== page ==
And what's the story with these so-called "Carnotaurs" (that mostly resemble T-Rexes with Jaws-style dental appliances in a world without morning coffee)? Never mind that even when their mouths are closed their teeth are all visible. Never mind that they seem to put all their energy into growling and making menacing faces at the entire supply of rapidly escaping meal-candidates. No, what really frosts me about these critters is that the animators in charge of them must have never watched a lizard eat so much as a cricket, because one thing you can always count on from a hungry lizard: he goes for the prey with his mouth - his mouth. And once he's got a piece, he is NOT letting go.

That's actually one of the cooler things about many reptiles. If one grabs ahold of somebody's finger you can usually count on a lot of screaming and hopping around that won't come near dislodging the scaly little character. A less amusing, but nevertheless illustrative data point is my observation from years in the pet industry that a mouse being fed to a monitor lizard faces a death not unlike being killed by a pair of pliers. The aggressive lizard makes an open-mouthed frontal attack. The defensive lizard generally adopts a sideways posture to appear larger, slaps the target with his tail and gapes his mouth. At this point he's either cornered or buying time for a retreat.

What a preying lizard does not do, as in ever, is pummel his target with the side of his head and neck. That is, unless he's a Disney-o-saurus! When he's not engaged in needless posturing the "carnotaur" sheaths his toothy grin and slaps his prey around to make time for the advancing reinforcements to save the victim. There are always advancing reinforcements...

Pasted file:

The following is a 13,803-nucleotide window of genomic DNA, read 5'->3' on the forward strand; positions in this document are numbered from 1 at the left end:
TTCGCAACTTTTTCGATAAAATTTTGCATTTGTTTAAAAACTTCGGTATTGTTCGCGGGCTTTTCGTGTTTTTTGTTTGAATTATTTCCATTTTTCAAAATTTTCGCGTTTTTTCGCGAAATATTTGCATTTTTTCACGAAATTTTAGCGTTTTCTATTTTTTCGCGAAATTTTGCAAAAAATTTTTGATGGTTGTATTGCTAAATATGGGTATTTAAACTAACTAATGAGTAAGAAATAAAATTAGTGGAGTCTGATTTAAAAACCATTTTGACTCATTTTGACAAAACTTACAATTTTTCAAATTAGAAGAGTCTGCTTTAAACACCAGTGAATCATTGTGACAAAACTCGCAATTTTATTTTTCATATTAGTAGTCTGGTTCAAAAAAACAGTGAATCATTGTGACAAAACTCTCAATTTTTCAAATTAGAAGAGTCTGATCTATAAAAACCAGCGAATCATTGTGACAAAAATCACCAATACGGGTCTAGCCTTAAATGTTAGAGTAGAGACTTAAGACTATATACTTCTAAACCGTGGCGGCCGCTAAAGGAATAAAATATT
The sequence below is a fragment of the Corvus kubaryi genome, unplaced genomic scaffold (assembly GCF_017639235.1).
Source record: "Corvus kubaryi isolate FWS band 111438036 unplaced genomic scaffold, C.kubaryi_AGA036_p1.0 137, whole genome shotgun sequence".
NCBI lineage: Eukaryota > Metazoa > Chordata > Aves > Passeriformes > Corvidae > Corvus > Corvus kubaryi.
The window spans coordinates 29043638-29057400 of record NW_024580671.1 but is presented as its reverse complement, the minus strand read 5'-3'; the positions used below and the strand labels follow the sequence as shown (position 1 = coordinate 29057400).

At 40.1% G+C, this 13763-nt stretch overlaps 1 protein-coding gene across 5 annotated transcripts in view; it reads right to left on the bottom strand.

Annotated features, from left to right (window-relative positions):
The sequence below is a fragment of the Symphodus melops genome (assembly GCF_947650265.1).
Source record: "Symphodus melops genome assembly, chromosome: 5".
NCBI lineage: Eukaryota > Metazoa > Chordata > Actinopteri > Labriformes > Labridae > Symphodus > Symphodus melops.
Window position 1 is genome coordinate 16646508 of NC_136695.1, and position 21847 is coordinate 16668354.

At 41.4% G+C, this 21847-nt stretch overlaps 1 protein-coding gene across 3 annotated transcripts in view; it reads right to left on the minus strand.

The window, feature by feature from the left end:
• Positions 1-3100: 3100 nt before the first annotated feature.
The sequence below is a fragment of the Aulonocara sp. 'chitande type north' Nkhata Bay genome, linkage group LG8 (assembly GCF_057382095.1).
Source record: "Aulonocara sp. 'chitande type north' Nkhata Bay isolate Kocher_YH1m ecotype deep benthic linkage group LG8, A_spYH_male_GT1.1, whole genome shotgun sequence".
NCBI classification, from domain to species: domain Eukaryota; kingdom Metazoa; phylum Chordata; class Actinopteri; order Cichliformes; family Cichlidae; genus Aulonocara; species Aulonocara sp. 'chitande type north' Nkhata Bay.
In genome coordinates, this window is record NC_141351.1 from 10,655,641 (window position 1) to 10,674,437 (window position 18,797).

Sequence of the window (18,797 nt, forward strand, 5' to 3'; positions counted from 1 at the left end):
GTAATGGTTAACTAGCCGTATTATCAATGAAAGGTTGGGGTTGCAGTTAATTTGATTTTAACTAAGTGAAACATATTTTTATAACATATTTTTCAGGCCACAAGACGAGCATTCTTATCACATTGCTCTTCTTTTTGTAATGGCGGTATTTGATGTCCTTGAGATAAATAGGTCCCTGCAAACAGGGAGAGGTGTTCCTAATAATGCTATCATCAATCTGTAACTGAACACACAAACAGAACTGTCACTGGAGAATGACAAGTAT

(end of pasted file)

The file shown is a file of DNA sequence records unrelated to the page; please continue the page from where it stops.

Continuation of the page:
Egg-toting herps and head-slapping combat might be irritating enough, but this movie's most serious violation is that it actively demonizes the biological principle of differential survival based upon adaptive fitness... survival of the fittest as it's commonly known. The venerable dinosaur leader in this story, Kron, portrayed as an intellectual as well as literal dinosaur antagonizes forward-thinking Aladar by stubbornly insisting that in meager times, the weak will be left behind to perish. Old Kron doesn't merely deliver this hard message, he advocates it.